Craven County commissioners say they are getting inundated by people telling them disagreeing with nine-week delay in resuming in-person classes at Craven County schools.
The board requested a board-to-board meeting with the Craven County Board of Education no later than Sept. 15 to discuss the decision to delay the start of in-person teaching by nine weeks.
The board will also request specific information from the school district by Aug. 28 about attendance, whether assignments are being completed by students, and other information that was still being formulated.
Board Chairman Thomas Mark brought up the issue during Monday’s meeting. He said it is important to have daily teaching in schools, especially K-3, children at risk, special needs kids, and those without internet service.
Craven County has over 500 employees who are all working despite the ongoing threat of the COVID-19 pandemic.
“It’s courageous on their part,” he said, adding that he understands that some teachers are reluctant to be in a classroom setting over fears of contracting the virus.
It is unclear whether Mark was unaware of what a classroom full of children is like when compared to county workers in less confined quarters.
Earlier in the meeting, County Health Director Scott Harrelson said he expects COVID-19 to spread once in-class instruction resumes.
If you bring kids back to schools, there is a very high likelihood there will be COVID-19 activity, much like there is spread of the flu, which spreads through schools “like wildfire,” Harrelson said.
The board was nearly unanimous in expressing concerns about the nine-week delay. The only exception was Commissioner Johnnie Sampson Jr., who said the risk of children contracting the virus and risking death outweigh any other considerations.
There is a strong chance that some students going to school will catch the virus and some might die.
“I don’t want that on my conscience. … I don’t see how they are going to be able to protect these kids. … Even doing the best you can do, people are still catching it.”
Editor’s update: Commissioner Sampson tested positive for COVID-19 in early October 2020. He died a month later, on Nov. 5, 2020.
Commissioner Denny Bucher said he has been getting inundated with phone calls and emails from people upset about the nine-week delay. He said only one person called and said they thought the school district is doing the right thing.
Commissioner George Liner said there should be a joint meeting, board to board, by first week in September to discuss plans for school environment at end of nine weeks and for whole school year.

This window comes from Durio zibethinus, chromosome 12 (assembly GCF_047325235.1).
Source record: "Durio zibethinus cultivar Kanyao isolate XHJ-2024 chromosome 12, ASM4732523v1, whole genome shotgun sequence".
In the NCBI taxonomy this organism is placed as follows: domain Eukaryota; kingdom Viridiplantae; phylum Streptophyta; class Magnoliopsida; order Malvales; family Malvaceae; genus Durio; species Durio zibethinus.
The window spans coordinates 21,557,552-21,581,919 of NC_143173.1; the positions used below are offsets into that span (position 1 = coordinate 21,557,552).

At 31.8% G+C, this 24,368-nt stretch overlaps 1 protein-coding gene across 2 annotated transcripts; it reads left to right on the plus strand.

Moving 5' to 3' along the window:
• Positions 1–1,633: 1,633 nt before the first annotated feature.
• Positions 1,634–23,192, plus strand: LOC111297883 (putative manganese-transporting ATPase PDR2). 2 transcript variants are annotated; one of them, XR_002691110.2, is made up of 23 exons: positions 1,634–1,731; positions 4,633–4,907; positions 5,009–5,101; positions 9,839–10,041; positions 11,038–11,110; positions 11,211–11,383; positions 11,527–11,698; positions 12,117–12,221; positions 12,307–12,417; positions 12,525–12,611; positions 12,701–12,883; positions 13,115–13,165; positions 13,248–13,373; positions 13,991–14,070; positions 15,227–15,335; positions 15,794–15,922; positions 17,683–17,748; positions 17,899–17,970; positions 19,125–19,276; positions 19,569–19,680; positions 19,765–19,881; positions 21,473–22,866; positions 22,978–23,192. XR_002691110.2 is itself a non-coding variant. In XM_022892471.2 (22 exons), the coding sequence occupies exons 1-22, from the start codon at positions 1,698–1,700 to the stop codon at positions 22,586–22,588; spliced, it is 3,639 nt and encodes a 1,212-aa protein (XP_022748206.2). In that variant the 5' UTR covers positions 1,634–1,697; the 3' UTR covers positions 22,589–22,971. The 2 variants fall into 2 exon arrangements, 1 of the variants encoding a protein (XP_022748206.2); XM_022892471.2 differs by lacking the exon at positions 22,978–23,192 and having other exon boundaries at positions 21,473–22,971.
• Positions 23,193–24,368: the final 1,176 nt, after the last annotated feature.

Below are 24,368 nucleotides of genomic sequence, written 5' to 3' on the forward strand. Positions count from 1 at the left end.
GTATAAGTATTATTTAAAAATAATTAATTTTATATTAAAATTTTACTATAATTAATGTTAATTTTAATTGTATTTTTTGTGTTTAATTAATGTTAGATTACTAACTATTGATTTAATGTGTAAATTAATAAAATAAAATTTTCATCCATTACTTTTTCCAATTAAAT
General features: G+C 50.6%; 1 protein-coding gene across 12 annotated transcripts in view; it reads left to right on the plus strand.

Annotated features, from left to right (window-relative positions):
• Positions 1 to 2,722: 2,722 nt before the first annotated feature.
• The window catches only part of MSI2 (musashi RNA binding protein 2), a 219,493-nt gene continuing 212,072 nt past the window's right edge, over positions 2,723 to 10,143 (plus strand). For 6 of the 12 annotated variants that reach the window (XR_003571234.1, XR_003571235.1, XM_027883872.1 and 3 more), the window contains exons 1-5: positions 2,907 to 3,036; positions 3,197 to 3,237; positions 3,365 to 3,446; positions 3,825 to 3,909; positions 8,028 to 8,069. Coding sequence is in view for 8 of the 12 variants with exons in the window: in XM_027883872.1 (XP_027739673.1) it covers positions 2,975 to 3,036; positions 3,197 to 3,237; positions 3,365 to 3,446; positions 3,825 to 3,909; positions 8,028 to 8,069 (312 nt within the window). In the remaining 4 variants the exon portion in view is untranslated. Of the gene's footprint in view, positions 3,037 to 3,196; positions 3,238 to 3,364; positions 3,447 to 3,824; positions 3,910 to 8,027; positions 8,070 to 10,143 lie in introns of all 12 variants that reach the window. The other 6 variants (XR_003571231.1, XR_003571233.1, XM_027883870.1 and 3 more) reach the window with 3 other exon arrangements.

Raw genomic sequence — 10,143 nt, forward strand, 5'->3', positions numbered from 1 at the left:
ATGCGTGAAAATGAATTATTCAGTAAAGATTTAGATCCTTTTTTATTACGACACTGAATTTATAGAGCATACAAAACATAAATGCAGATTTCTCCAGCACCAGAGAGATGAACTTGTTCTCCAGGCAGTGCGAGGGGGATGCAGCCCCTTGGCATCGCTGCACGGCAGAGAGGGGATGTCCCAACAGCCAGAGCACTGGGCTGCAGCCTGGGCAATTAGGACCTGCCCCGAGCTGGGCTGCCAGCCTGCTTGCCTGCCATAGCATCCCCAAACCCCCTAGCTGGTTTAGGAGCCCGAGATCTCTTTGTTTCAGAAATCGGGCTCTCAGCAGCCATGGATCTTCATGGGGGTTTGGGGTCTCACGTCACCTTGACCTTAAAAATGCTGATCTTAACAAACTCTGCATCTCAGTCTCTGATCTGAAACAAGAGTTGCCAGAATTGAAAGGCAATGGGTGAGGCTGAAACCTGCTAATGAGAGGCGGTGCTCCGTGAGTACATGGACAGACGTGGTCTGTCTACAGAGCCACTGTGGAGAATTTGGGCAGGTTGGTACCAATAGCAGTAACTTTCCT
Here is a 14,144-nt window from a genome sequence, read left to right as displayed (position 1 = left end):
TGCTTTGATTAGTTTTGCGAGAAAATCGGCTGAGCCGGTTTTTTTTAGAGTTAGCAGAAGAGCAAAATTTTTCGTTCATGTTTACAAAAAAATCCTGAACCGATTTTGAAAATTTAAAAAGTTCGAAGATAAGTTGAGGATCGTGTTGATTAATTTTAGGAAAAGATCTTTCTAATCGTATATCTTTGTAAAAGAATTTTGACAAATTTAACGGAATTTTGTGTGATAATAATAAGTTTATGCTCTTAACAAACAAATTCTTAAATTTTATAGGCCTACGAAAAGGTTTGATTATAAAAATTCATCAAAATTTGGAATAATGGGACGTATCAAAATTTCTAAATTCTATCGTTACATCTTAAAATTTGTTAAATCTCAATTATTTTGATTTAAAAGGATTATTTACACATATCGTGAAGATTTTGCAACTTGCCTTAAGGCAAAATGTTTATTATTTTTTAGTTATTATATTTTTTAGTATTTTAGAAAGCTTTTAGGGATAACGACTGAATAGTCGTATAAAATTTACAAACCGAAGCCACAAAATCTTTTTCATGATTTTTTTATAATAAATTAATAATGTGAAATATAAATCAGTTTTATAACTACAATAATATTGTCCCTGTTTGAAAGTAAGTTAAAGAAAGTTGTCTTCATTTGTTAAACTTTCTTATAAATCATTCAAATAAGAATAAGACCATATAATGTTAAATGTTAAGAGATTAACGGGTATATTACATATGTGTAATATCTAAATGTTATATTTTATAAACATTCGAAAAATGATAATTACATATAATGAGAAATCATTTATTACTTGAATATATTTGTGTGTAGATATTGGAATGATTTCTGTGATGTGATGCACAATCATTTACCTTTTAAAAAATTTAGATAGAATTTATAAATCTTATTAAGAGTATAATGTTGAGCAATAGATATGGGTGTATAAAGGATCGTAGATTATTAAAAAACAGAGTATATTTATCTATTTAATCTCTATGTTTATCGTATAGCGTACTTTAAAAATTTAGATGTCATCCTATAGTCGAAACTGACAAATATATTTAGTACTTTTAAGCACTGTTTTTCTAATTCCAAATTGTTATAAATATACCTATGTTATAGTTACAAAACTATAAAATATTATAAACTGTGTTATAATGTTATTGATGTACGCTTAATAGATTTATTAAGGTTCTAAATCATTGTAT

Monday was the first day of instruction for Craven County Schools. In-class instruction has been put on hold for the first nine weeks of the school year due to concerns over the pandemic.
Meanwhile, neighboring counties including Pitt, Pamlico, Carteret, and Jones have stuck to in-person instruction schemes.
Then again, Craven County has the highest number of deaths among its six neighboring counties. Of the 20 who have died, all of them had preexisting conditions that contributed to their deaths and none of them were children.
The first day of school is often a complicated affair, but having a county of 103,000 residents have all their children attend class online has its own complications.
Parents received notification acknowledging that many of them may have experienced difficulty accessing the only system on Monday. Commissioner Jason Jones read the text alert aloud about how the system was overloaded at state level.
Jones wants to know how many students are actually attending each day.
“There are homes in the county where both parents had to go to work today,” he said. “Children didn’t have technical support.”
His own child stayed home while he left for work, but a friend helped his child through the process.
“I don’t think I could have done it, help log them in,” Jones said.
“I’m thinking about the students who are being left behind … because of a lack of internet service and because of the lack of support that they have at home.”
Jones said he is not demanding they open schools up. He just feels that there are a lot of kids who are not going to participate and not going to receive an education.
“We want to know how that will be addressed,” he said.
Many parents are taking their kids to other group settings including churches and the YMCA to take advantage of internet access and supervised instruction.
“How can you say you have to close down a public school, but then take them to YMCA or a camp?” he said. “All we are doing is putting the burden on someone else.”
Commissioner E.T. Mitchell, who made the motion, said that if schools are open, parents have option to keep children at home.
“We don’t want to put anyone at risk, who shouldn’t be,” she said. “We want to focus on vulnerable ones and give parents a choice.”
Sampson said most parents want their kids to go to school, but they also know that the disease is a problem.
“I just can’t put myself to vote on something that just about gives my OK for kids to go out there and die trying to go to school,” he said.
The focus needs to be on conquering the disease, he said.
The vote was 6-1, with Sampson casting the sole no vote.